Professor D.Z. Phillips

Prolific philosopher of religion
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The Independent Online

Dewi Zephaniah Phillips, philosopher: born Morriston, Glamorgan 24 November 1934; Assistant Lecturer in Philosophy, Queen's College, Dundee 1961-62, Lecturer 1962-63; Lecturer in Philosophy, University College of North Wales, Bangor 1963-65; Lecturer in Philosophy, University College, Swansea (later University of Wales, Swansea) 1965-67, Senior Lecturer 1967-71, Professor 1971-96, Rush Rhees Research Professor 1996-2001 (Emeritus); Danforth Professor of Philosophy of Religion, Claremont Graduate School, California 1992-2006; Editor, Philosophical Investigations 1982-2006; married 1959 Monica Hanford (three sons); died Swansea 25 July 2006.

D.Z. Phillips was one of the brightest lights in Anglo-American philosophy. For over 40 years he produced a stream of books, articles and conference papers, mainly in the philosophy of religion, but also in ethics.

His first, and perhaps still most influential, book was The Concept of Prayer, published in 1965. Philosophy of religion started to make a comeback in British philosophy in the 1950s, after a period when it had been neglected because of the Logical Positivists' attack on the meaningfulness of metaphysics and theology (popularised by A.J. Ayer in his Language, Truth and Logic in 1936).

The posthumous publication of the later work of Ludwig Wittgenstein, starting with his Philosophical Investigations in 1953, played an important role here. Phillips' The Concept of Prayer was the first book to really apply Wittgenstein's work to the philosophy of religion. It showed not only philosophical acumen but also religious sensitivity, reflecting the influence not only of Wittgenstein but of Kierkegaard and Simone Weil (this trio of thinkers influenced Phillips throughout his life).

A stream of books followed. I would pick out especially Death and Immortality (1970), Faith after Foundationalism (1988), Wittgenstein and Religion (1993), Recovering Religious Concepts (2000), and The Problem of Evil and the Problem of God (2004). In his books Phillips was often fighting on two fronts: against sceptics who dismissed religious beliefs as meaningless, false or based on insufficient evidence; and against some fellow Christian philosophers who sought to buttress their religious beliefs by giving them a philosophical foundation, for example by demonstrating the existence of God or by constructing theodicies to answer the problem of evil.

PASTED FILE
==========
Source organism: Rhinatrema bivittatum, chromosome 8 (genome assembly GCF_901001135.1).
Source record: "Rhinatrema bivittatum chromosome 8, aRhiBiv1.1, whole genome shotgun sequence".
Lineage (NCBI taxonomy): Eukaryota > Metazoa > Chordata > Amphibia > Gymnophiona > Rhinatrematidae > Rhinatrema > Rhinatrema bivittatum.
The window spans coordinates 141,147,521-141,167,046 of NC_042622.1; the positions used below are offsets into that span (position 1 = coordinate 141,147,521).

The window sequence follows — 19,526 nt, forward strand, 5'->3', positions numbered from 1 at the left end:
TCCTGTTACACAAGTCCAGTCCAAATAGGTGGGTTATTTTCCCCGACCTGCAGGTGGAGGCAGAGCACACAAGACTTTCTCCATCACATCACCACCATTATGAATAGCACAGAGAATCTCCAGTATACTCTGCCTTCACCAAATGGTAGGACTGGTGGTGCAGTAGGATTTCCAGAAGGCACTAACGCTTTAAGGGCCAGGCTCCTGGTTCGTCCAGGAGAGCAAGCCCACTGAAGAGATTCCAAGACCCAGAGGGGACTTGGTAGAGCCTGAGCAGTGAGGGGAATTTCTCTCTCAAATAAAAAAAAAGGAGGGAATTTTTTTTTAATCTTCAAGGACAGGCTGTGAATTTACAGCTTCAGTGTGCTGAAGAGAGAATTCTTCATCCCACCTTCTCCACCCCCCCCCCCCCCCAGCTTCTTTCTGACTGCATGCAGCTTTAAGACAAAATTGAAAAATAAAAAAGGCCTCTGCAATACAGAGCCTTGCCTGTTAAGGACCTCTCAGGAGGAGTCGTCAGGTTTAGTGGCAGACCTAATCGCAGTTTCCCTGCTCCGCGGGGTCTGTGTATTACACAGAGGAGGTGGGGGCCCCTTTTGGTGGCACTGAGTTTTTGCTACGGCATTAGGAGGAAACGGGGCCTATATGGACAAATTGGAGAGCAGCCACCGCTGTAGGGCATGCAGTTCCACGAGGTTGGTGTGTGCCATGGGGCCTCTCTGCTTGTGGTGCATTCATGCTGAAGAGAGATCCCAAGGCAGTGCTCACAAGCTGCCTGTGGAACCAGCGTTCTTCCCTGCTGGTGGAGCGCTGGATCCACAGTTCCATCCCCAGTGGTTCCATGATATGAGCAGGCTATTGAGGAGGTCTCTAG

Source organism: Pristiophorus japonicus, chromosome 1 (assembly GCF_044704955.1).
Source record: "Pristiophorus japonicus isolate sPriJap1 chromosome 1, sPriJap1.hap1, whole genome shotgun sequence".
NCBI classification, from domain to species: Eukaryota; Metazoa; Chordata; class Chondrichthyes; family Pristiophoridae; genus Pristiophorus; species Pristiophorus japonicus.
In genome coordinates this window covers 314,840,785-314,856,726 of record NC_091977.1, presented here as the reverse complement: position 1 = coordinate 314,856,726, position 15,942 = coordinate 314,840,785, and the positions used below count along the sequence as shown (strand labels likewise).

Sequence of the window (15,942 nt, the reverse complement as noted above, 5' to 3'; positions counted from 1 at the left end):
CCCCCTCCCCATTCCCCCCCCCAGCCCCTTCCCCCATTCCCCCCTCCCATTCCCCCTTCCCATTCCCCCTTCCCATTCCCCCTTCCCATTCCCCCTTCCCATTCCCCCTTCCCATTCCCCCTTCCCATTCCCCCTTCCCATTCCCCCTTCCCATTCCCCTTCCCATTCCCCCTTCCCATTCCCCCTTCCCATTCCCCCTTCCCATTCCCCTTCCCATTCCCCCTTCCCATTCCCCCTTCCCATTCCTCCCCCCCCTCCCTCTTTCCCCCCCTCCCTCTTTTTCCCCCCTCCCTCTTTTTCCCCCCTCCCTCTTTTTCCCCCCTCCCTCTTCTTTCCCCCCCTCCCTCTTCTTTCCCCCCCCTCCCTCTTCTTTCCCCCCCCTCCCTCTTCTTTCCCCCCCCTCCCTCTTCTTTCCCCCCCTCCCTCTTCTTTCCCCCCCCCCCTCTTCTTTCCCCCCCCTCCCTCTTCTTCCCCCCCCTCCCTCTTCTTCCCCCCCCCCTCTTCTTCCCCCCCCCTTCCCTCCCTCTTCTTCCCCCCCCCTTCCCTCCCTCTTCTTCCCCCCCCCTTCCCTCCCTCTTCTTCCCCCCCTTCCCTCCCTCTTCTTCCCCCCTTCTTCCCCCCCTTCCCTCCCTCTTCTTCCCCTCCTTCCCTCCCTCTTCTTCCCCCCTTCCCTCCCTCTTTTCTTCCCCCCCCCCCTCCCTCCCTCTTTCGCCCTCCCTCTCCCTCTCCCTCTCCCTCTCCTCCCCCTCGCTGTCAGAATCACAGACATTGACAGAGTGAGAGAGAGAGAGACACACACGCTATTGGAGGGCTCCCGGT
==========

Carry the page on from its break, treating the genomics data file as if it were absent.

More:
He thought that the latter philosophers were in danger of reducing philosophy of religion to apologetics and so introducing an impurity into the subject, whereas he thought that its primary goal is to help us understand religion. It seemed to him that both sceptics and apologists often misunderstood the reality of God and the nature of religious belief, because they relied on too uniform concepts of existence, evidence, reality, and so forth. He criticised similar oversimplifications in his writings on ethics, for example Interventions in Ethics (1992).

Not surprisingly, he was attacked from both sides. Sceptics accused him of begging the question by resorting to what one critic called "Wittgensteinian Fideism"; while some of his fellow Christian philosophers accused him of denying the reality of God by reducing Him to a concept or of rejecting some central religious beliefs, like the possibility of life after death in his Death and Immortality. Certainly his own position could be elusive: at times it seemed clearer what he was rejecting than what he believed. But he was a doughty controversialist, quick- witted and ready to take on his critics verbally at conferences and in writing.

The youngest of three sons, Dewi Zephaniah Phillips was born near Swansea in 1934. He was educated first at Swansea Grammar School and then at University College, Swansea, where he graduated with first-class honours in philosophy in 1956. He had intended to be ordained as a Congregational minister, but decided in 1958 to study for a BPhil in Oxford.

After teaching at two other British universities, he returned to Swansea as a lecturer in philosophy in 1965, and became Professor and Head of Department in 1971. In 1992 he was appointed Danforth Professor of Philosophy of Religion at Claremont Graduate School, California, a post he held until his death, and which he combined with his other professorship until 1996, when he became Rush Rhees Research Professor at Swansea.

Phillips was proud of his roots: he published in Welsh as well as in English, and he wrote a book on R.S. Thomas (R.S. Thomas: poet of the hidden God, 1986). That book exemplified too his interest in the arts and literature, also manifested in his encouragement of artistic endeavours in Swansea, and in his book From Fantasy to Faith (1991), which discussed the religious and ethical issues raised in a wide range of literary works.

Phillips became well known in the United States especially after taking up his chair at Claremont; and also on the continent of Europe through his enthusiastic participation, intellectually and socially, in the European Society for Philosophy of Religion conferences. I recall the first of these at Lund in 1976, when he and Professor Ninian Smart entertained a roomful of us relaxing after the final session of the day with a constant stream of jokes.

It was this combination of intelligence, warmth and sense of humour that endeared him to so many, including those who usually disagreed with him. He was generous in supporting fellow scholars, including some of his critics; and he devoted much of his later years at Swansea to editing and publishing the work of his former teacher and colleague Rush Rhees. Here was a truly Socratic philosopher, with a vivid personality and a warm heart, who despised the unexamined life and took on all comers.

Patrick Sherry